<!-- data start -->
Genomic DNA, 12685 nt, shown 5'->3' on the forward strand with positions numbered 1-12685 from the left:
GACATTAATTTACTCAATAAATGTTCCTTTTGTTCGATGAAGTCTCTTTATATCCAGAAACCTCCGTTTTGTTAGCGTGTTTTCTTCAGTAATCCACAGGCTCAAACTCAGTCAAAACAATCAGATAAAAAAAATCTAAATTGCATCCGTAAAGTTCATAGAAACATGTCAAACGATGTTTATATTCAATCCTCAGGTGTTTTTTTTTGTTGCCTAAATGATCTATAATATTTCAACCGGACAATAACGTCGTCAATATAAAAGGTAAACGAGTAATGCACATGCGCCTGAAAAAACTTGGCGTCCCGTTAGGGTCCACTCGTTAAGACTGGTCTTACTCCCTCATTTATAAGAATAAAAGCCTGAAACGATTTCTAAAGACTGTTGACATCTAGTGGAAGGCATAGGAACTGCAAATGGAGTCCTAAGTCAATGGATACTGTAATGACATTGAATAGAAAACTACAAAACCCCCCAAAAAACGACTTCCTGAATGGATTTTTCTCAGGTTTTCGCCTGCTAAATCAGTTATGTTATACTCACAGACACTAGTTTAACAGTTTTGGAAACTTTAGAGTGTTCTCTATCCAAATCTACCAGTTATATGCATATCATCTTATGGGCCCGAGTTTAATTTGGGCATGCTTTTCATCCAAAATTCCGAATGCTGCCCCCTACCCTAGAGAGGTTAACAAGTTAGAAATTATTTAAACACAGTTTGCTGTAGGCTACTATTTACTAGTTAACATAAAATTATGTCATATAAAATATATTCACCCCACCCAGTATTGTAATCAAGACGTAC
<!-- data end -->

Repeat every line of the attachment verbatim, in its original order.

Genomic DNA, 12685 nt, shown 5'->3' on the forward strand with positions numbered 1-12685 from the left:
GACATTAATTTACTCAATAAATGTTCCTTTTGTTCGATGAAGTCTCTTTATATCCAGAAACCTCCGTTTTGTTAGCGTGTTTTCTTCAGTAATCCACAGGCTCAAACTCAGTCAAAACAATCAGATAAAAAAAATCTAAATTGCATCCGTAAAGTTCATAGAAACATGTCAAACGATGTTTATATTCAATCCTCAGGTGTTTTTTTTTGTTGCCTAAATGATCTATAATATTTCAACCGGACAATAACGTCGTCAATATAAAAGGTAAACGAGTAATGCACATGCGCCTGAAAAAACTTGGCGTCCCGTTAGGGTCCACTCGTTAAGACTGGTCTTACTCCCTCATTTATAAGAATAAAAGCCTGAAACGATTTCTAAAGACTGTTGACATCTAGTGGAAGGCATAGGAACTGCAAATGGAGTCCTAAGTCAATGGATACTGTAATGACATTGAATAGAAAACTACAAAACCCCCCAAAAAACGACTTCCTGAATGGATTTTTCTCAGGTTTTCGCCTGCTAAATCAGTTATGTTATACTCACAGACACTAGTTTAACAGTTTTGGAAACTTTAGAGTGTTCTCTATCCAAATCTACCAGTTATATGCATATCATCTTATGGGCCCGAGTTTAATTTGGGCATGCTTTTCATCCAAAATTCCGAATGCTGCCCCCTACCCTAGAGAGGTTAACAAGTTAGAAATTATTTAAACACAGTTTGCTGTAGGCTACTATTTACTAGTTAACATAAAATTATGTCATATAAAATATATTCACCCCACCCAGTATTGTAATCAAGACGTAC